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Tips for dealing with guilt and aging parents

We prefer to see our parents as happy, strong and independent individuals. For instance, you never thought you’d reach that point when you’d actually consider a nursing home as primary care for a loved one. It’s devastating. Your own health starts to decline, and the family starts to fall apart as you become the primary caregiver of your mom or dad. Care and needs continue to mount and, unfortunately, you know it’s time to explore new strategies.

Care alternatives

Can’t bear the thought of placing your parent in a nursing home? Adult day care provides social interaction and meals to seniors who need supervised structure during the day. Personal support workers (PSWs) also provide full-time, part-time or even live-in assistance for those who need help with day-to-day chores and personal care. According to Career Bear, the goal of a PSW is to maintain the independence, dignity and privacy of their clients for as long as possible. Inviting Mom or Dad to move into your home is a solution, but only if you are truly able to meet their needs. If your parent is ill or incapacitated, a skilled nursing facility might be the best way to keep them safe and healthy.

The guilt

It doesn’t take much to spur guilt. The inability to control a parent’s aging process can create the onset of guilt. No one wants to see loved ones in pain or suffering from dementia. It’s not unusual for the elderly to react with anger as they lose independence or face serious health challenges. Anger can trigger feelings of guilt in adult children and stress the less desirable aspects of a parent-child relationship. You start to question your judgment and worry you might be an inadequate caregiver or an uncaring, selfish child. And if it does become necessary to place your parent in a care facility, the pressure can feel overwhelming.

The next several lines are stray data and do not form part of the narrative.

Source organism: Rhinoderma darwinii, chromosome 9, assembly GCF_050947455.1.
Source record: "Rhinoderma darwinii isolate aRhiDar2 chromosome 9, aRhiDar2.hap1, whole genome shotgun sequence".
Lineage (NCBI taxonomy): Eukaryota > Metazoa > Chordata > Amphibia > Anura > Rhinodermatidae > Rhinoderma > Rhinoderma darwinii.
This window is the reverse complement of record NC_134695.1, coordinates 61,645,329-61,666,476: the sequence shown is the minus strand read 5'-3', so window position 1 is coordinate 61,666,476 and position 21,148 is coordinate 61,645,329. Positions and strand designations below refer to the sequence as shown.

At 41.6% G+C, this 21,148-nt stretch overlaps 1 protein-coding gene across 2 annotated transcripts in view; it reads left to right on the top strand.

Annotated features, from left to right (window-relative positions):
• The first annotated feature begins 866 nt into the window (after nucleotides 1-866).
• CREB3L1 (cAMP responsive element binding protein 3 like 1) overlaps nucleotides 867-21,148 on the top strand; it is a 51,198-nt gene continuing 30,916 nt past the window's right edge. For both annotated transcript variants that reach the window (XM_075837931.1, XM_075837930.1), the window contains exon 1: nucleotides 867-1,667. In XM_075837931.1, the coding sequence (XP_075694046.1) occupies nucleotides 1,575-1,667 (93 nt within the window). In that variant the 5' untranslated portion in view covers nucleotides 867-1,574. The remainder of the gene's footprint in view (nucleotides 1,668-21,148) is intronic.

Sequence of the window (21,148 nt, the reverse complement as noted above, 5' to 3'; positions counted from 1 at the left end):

Handling your emotions

No single solution for handling negative emotions will work for every person. It’s impossible to deny or cure them forever, but you can work toward reducing their effects on your health and life.

Counsellor Lynne Coon suggests taking a three-pronged approach — starting with a conversation. Share your concerns in an “I feel” or “I worry” style. Parents are less likely to be defensive and will really listen to what you’re saying. The second step is to ask your parents for ideas about how to handle the challenges they face. Undoubtedly they’re also worried about their future. Finally, be willing to find a compromise. If you think your parent should move in with you, but they want to stay in their own home, hiring a part-time care provider for assistance in their home is a compromise that helps them maintain their independence.

Other tips for managing difficult feelings:

  • Self-care. It is necessary to put yourself first sometimes. Proper rest, healthy food and exercise are basic needs for every person. If caring for a parent is causing you to burn the candle at both ends, it might be time to ask for help and to accept support.
  • Be realistic. If your parent is seriously impaired by an illness and cannot safely care for themselves, you might not be qualified to care for them either. Placing them in a skilled nursing facility or hiring a professional aide might be the most responsible thing you can do.
  • Don’t expect praise or thanks from your parent. They might feel incredibly grateful, but the illness or their own feelings of guilt and inadequacy might make it too difficult to express their feelings. Take pride in knowing you’re doing the best you can for your mom or dad.

Watching parents age and give up their independence is a difficult process, but you’re not alone. If you’re feeling isolated, depressed or overwhelmed as a caregiver, find a support group in your area, or at least talk with a compassionate friend. Everyone who has cared for an elderly parent has experienced similar feelings and challenges, and sharing your frustrations just might help someone else cope with theirs more easily.

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